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Purpose of NPN transistor


Munky
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http://www.satcure-focus.com/tutor/page4.htm
http://www.physlink.com/Education/AskExperts/ae430.cfm

Hi Munky!

sorry  i can't provide you with my own explanation..
try those links.. hope they help you.. if you need more explanation, google it up! im sure you'll find some simple explanations there.. GOod luck!

BTW, Welcome to eLab!  ;D  8)

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  • 2 weeks later...

A npn transistor works jus like a silinode. Imagine the base being the silinoide
activator and the collector is the hot wire and the emiter is the part that get
connected when the silinoide gets turned on.  The Base also controls the
amount of power that is allowed to pass through.

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  • 1 month later...

I think, In amplifiers the NPN Transistors work on the negative frequencies and the PNP transistors work on the Postive Frequencies, this is only an example used in amplifiers though.

Nope.
All transistors in an amplifier amplify all frequencies. Frequencies don't have polarity.

If the amplifier has a complimentary class AB push-pull output and has a positive and a negative supply, then the NPN is an emitter-follower for the positive output voltage swing and the PNP is an emitter-follower for the negative output voltage swing.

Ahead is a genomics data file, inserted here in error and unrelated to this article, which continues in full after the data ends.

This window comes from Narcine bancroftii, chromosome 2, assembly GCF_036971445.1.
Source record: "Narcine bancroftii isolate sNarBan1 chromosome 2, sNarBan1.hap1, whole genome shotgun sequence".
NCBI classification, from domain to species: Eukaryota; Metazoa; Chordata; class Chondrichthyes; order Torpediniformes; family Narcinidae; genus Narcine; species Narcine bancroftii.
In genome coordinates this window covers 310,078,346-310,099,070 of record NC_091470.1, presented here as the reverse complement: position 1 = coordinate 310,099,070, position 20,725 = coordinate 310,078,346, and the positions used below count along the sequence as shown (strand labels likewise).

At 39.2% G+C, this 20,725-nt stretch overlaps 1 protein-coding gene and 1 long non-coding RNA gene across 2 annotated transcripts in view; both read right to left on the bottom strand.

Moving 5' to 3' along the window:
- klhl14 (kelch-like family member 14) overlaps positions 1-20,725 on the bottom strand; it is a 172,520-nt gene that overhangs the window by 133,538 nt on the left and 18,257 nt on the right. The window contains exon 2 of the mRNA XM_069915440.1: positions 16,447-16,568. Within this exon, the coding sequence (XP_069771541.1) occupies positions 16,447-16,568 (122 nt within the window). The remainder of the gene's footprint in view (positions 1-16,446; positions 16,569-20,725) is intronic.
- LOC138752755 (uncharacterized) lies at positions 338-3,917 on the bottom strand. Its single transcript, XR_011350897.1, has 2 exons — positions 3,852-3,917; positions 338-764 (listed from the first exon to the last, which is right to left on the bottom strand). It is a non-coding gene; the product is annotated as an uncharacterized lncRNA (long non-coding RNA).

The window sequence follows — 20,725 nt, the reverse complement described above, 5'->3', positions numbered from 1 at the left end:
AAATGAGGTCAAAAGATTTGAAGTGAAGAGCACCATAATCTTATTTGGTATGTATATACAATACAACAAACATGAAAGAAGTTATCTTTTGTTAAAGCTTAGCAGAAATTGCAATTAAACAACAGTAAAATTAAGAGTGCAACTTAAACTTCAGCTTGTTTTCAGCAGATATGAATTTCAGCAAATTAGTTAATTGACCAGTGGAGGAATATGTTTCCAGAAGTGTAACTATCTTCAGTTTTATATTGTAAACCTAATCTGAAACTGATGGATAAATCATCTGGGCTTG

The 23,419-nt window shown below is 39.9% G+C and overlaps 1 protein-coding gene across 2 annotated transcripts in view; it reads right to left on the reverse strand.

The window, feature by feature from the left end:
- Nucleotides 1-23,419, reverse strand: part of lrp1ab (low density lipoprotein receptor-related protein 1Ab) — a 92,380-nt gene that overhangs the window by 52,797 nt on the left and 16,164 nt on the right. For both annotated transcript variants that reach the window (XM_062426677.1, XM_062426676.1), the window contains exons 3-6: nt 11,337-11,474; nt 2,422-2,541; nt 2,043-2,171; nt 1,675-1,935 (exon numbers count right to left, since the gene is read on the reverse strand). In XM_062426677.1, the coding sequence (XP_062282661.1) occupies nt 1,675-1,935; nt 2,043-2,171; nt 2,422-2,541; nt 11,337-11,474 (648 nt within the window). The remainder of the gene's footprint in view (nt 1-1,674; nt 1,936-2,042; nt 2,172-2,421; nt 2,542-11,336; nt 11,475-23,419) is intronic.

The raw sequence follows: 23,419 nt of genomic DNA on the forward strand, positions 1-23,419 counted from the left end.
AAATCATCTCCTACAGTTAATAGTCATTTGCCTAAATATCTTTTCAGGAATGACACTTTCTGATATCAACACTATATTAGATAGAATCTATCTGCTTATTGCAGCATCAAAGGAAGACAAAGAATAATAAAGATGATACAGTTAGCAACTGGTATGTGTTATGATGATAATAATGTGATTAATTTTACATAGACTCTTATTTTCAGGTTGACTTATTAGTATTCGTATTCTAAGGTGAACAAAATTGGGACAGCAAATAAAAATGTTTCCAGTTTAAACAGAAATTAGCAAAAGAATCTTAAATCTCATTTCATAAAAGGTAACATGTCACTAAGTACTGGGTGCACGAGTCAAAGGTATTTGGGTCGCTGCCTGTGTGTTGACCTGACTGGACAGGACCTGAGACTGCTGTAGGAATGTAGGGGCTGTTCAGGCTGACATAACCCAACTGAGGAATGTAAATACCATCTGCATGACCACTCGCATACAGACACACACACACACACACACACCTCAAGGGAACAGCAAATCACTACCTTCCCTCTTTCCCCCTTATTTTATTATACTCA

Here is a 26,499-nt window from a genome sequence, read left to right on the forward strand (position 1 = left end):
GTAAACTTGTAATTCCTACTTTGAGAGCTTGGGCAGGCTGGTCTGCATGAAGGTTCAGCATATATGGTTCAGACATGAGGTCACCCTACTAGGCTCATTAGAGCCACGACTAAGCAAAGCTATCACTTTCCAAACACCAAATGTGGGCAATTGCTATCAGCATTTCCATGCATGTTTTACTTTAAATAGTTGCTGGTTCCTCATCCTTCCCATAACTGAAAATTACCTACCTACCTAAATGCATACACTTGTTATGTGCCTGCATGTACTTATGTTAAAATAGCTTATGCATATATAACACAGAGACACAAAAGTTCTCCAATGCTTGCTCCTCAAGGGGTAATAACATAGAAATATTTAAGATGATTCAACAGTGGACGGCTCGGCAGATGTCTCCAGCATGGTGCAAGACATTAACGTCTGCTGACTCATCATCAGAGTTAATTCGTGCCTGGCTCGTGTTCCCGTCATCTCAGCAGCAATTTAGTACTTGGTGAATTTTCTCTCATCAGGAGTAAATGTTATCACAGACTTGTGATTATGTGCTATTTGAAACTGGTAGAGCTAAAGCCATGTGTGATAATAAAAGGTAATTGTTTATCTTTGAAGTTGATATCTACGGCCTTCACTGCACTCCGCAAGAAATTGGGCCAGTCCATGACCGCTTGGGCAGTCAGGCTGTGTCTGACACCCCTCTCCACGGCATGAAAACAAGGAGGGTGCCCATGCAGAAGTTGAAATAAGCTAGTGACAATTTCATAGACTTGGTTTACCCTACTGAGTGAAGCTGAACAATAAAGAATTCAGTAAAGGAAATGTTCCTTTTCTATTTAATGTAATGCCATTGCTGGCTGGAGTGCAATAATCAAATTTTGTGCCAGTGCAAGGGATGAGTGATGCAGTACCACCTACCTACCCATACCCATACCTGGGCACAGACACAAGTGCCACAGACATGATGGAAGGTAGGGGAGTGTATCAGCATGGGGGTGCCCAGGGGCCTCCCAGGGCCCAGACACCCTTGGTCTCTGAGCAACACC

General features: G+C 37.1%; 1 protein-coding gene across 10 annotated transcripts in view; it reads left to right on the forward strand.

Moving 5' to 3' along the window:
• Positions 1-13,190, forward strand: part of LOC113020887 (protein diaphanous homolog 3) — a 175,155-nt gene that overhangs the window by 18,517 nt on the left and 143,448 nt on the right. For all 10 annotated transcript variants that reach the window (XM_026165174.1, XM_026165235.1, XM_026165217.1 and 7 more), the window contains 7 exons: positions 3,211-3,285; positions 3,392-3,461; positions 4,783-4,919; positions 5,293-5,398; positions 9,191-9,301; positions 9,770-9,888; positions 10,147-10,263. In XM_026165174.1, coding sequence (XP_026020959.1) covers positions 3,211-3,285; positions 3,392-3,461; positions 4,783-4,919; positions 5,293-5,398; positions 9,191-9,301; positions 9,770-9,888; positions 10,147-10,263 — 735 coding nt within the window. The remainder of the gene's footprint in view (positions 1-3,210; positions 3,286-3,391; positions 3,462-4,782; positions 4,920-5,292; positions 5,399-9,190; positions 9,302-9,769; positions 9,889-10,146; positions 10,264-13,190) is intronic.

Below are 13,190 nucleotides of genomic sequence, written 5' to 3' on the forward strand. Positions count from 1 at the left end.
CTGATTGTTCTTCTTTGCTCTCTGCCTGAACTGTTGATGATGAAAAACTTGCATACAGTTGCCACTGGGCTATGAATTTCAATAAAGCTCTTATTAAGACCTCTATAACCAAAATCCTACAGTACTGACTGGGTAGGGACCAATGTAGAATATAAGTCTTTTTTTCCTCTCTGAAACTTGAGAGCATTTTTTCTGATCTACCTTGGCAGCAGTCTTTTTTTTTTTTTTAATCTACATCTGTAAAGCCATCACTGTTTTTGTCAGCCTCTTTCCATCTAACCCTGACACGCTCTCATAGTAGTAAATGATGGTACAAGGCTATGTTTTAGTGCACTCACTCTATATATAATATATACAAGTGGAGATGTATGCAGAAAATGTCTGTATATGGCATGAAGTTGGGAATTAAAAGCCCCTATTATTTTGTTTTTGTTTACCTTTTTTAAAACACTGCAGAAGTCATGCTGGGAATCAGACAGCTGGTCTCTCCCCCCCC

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To understand how "they" work, you really need to understand semi-conductor physics including electron bonding at the atomic level. Once you get "that stuff down", terms like... doping levels, majority and minority carriers, etc. will make a bit more sense and you'll know exactly how they work.

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A NPN transistor works on the basis of semiconductor theory ie current given to the emitter (N Region) is the sum of base current (P Region)+collector current(N Region).in power mode use of NPN transistor when the base gets +ve voltage(low current) -ve voltage from emitter jumps to collector.In amplifying mode signals feed in emiitor-base region jumps to collector-base region if we include a battery source in collector circuit we can get an amplified output.

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...in power mode use of NPN transistor when the base gets +ve voltage(low current) -ve voltage from emitter jumps to collector.In amplifying mode signals feed in emiitor-base region jumps to collector-base region...



Voltages "jump"???? While electrons may "jump" from valence to valence, can you please explain the theory of "-ve voltage jumping" from emitter to collector???
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Sorry physics sir,i am only a student also do not know much about transistor theory.But in practical use of transistor no one thinks of theory.I just used the term 'jump' just to explain its working for practical circuit designing,a simple example is switching a relay 'on' using npn transistor in conjunction with IC MCT2E.('+'ve voltage from IC MCT2E is feed to base of npn transistor and '-'ve voltage from emittor of npn get transferred to collector which then powers the relay).

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Here is one way to look at transistors..........

Consider a large, tall water tower with a faucet on the side. For a NPN, the water tower is the collector voltage the faucet handle is the base, and the what comes out of the faucet is the emitter. The more you open the faucet (provide more base current) the more comes out (emitter current). Also, the more you open the faucet the lower the pressure differential between faucet inlet and outlet (lower Vce sat). If the water tower side pressure becomes too high, the faucet will fail (collecter voltage to high and transistor goes up in smoke)... etc. etc.

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